I am 28 years old, no debt, 401 (k), IRA Roth and $ 45K in the bank. My parents want me to save for a house. I want a Tesla Model 3. Who’s right?

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Dear Quentin,

I’ve been switching between buying a new car or making a down payment on my first home. Since my parents are very interested in money and (still) keep an eye on my finances, I ran into trouble.

The original plan was to save up to 20% to 30% off the down payment on a suburban LA apartment and buy into the market in two years or so, and now I’m about 40% toward that goal.

However, with the green law potentially on the horizon again, the Model 3 was a lure, especially with all of the additional bonus incentives my state has to offer, with a final net price of around $ 27,000. You don’t really need a new car, but this seems like a great way to save some money on a car with smart features.


With the green law potentially on the horizon again, the Model 3 was a temptation, especially with all the additional incentives my state has to offer.

I am 28 years old without debt as of January 2021. In terms of retirement, I am on my way to achieving a maximum of 401 (k) contribution this year, and it has already exceeded my contributions to the Roth IRA, and if everything stays the same, I’ll take about 60k Dollars for retirement by the end of the year.

In terms of liquid assets and investments, I have about $ 45,000 at the moment. I am currently saving and / or investing 50% to 60% of my household salary, since I went home with my parents after being laid off last year and started a new remote job.

I don’t know if I should (a) buy the car directly and empty my savings as I will probably have time to save money again before a potential housing meltdown occurs, (b) Not Buying the car and continuing to save for the down payment, (c) do both, or (d) invest the money elsewhere.

As financial conservatives, my parents are fiercely against buying the car because it is a substandard asset, and they think entering the market should be my priority, so they think I should have my down payment waiting, to jump into the market whenever I see a good deal.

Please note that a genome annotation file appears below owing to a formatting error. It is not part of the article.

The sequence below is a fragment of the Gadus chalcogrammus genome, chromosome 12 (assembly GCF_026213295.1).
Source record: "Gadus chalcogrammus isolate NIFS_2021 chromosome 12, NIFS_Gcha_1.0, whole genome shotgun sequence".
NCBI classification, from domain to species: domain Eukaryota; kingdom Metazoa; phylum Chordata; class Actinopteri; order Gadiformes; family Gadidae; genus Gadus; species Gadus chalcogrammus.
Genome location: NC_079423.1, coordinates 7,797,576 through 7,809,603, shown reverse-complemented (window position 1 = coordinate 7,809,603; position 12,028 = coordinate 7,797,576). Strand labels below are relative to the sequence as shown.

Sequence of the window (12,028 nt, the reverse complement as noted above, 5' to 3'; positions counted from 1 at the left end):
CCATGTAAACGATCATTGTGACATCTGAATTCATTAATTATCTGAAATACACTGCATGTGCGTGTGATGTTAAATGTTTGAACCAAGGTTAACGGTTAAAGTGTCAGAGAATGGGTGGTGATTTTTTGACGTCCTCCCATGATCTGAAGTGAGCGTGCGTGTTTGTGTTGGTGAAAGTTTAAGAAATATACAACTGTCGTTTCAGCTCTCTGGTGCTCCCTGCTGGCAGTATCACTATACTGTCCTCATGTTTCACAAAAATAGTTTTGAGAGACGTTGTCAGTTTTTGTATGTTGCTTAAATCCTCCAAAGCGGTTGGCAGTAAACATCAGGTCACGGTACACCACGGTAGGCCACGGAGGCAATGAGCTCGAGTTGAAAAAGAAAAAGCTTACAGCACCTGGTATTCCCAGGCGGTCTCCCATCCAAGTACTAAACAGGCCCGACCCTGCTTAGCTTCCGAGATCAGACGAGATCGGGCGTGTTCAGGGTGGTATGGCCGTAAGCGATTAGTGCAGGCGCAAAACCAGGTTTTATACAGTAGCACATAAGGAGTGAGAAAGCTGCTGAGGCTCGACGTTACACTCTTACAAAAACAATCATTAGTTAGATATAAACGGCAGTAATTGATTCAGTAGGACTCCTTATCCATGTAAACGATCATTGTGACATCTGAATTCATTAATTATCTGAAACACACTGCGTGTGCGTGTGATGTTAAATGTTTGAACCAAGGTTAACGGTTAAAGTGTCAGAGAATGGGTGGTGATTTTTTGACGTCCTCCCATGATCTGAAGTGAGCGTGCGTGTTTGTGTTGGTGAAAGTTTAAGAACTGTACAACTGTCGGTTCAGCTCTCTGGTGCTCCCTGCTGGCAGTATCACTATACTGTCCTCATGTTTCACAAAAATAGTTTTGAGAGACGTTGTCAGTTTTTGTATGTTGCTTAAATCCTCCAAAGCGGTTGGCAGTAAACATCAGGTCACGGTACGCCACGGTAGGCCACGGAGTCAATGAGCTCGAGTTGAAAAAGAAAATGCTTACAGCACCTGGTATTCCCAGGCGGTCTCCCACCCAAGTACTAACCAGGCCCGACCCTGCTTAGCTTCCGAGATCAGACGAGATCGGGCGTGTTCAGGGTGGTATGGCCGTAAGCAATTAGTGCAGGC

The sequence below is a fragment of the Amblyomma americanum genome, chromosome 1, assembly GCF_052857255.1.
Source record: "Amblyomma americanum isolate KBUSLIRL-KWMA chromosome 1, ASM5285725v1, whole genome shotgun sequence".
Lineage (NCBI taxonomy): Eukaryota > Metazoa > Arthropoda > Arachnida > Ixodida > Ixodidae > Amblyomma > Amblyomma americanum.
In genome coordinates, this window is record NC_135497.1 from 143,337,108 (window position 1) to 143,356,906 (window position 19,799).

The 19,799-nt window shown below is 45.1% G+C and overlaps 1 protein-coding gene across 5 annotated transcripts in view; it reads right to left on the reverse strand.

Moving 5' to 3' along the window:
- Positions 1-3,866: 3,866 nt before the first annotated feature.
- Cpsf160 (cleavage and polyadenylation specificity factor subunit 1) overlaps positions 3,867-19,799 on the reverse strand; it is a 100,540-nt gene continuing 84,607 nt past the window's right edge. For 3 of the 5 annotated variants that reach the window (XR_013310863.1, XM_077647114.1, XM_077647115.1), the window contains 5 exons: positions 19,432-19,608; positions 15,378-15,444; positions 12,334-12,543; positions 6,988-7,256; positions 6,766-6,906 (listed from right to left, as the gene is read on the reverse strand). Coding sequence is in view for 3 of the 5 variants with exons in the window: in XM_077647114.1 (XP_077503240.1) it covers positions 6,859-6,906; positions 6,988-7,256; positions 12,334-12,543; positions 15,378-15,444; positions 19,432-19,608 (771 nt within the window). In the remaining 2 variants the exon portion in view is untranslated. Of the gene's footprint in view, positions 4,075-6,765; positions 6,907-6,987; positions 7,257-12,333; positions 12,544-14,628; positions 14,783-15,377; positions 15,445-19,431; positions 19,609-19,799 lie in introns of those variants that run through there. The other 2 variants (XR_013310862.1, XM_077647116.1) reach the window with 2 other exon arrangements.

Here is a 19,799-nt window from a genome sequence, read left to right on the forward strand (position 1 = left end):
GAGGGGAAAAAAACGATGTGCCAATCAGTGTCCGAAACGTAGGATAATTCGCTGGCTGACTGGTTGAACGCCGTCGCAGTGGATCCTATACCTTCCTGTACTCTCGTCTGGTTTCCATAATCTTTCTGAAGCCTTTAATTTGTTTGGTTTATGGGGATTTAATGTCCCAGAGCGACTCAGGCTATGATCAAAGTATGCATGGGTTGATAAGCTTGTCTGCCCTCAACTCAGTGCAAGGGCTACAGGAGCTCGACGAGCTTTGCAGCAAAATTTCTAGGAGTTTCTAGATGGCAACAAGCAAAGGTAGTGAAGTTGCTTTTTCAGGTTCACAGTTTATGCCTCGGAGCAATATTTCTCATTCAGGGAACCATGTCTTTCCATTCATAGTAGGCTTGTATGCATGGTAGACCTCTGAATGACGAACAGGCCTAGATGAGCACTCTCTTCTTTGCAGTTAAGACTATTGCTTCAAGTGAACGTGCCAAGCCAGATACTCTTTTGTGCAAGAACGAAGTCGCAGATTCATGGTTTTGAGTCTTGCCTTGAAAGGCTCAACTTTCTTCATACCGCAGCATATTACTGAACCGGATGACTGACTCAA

I think I can buy the car and pack it, and save more aggressively for a replenishment. Any advice for me?

Under parental pressure

You can email The Moneyist regarding any financial or ethical questions related to Coronavirus to qfottrell@marketwatch.com

Dear pressure,

what the hell! Surrender to your impulses, splash on the Tesla car
TSLA,
-8.55%

Model 3. You will be empowered by knowing that you are using your purchasing power to get America back on its feet, while making the wonderful statement that you finally got it. Arrive. Fully embrace the American dream of being a daredevil in the midst of an environmental warrior, driving Tesla, and tech age spirit. All we have is today, after all, and global warming is finally coming for all of us.

Wander around the neighborhoods where you want to buy a home in your 30s, 40s, or 50s (this will all depend on how much the real estate market is priced every now and then). Take a closer look at those homes, assuming they aren’t blocked by manicured hedges, and enjoy the view. Drive to your parents’ house, trumpet so they can enjoy seeing Elon Musk bold for themselves, and just then kindly ask them if they’ll free up space in their trail for your Model 3.

I’m kidding, of course. You have done everything properly so far. Buying a home first And the electric car worth 27 thousand dollars Later. You already have a destination in mind. Don’t allow a car, no matter how good you drive, to drive you away from that destination. Listen to your parents. They have seen more than they have seen. They are trying to put you on the path to financial freedom. Cute as she is driving And the To be seen driving, you don’t need Tesla to make it happen.

Monist:“Warren Buffett and Harry Potter couldn’t retire these two early”: Our wasteful neighbors said our advisor was “lousy”. So how do we retire early?

Hi there, MarketWatchers. paying off Moneyist’s own Facebook site
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A group where we look for answers to life’s toughest financial problems. Readers write to me with all kinds of dilemmas. Post your questions, tell me what you want to know more about, or consider the latest Moneyist column.

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